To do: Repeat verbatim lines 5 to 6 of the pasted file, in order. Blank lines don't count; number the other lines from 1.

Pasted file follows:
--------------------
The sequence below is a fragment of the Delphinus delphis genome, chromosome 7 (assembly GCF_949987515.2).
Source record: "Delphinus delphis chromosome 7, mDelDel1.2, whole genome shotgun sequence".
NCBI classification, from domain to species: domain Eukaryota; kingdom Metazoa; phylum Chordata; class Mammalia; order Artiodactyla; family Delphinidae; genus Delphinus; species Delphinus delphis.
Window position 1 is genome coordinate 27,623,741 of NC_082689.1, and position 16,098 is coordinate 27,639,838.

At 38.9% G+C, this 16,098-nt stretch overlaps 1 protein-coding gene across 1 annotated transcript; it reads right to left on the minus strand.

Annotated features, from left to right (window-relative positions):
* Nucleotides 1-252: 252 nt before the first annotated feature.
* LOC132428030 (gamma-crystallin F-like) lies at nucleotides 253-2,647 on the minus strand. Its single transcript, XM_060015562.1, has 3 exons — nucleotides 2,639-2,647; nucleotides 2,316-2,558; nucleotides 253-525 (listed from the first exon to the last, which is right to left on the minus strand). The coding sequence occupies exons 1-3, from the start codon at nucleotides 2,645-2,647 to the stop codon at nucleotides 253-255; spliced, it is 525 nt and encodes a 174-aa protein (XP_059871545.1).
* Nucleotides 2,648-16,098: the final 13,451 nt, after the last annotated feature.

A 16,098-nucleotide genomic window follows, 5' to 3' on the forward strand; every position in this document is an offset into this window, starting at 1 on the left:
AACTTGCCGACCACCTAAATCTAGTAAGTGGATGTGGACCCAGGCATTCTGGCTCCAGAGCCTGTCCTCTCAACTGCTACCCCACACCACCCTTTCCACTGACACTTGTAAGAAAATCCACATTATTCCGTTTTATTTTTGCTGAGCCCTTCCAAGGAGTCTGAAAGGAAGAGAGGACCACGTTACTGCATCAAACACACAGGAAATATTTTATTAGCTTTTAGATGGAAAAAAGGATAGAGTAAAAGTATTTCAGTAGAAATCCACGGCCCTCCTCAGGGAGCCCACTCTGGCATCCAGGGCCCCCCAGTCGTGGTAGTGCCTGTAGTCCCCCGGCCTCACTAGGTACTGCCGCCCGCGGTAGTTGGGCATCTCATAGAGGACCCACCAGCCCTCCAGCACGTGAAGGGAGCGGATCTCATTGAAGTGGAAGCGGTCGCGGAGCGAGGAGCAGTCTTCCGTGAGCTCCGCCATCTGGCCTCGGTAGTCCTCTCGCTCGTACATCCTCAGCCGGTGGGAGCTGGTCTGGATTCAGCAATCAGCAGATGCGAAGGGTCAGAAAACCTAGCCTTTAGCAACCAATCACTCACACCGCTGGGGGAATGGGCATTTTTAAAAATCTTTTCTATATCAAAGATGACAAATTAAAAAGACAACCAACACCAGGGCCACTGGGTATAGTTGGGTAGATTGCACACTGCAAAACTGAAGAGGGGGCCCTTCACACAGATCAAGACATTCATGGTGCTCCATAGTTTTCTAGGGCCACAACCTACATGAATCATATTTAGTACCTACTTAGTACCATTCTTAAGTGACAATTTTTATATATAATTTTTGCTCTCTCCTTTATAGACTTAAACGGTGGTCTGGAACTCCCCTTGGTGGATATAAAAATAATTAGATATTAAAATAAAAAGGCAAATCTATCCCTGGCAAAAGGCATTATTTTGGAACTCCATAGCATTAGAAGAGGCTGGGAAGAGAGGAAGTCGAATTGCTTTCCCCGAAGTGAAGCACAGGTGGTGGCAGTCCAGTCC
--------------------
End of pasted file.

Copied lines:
At 38.9% G+C, this 16,098-nt stretch overlaps 1 protein-coding gene across 1 annotated transcript; it reads right to left on the minus strand.

Annotated features, from left to right (window-relative positions):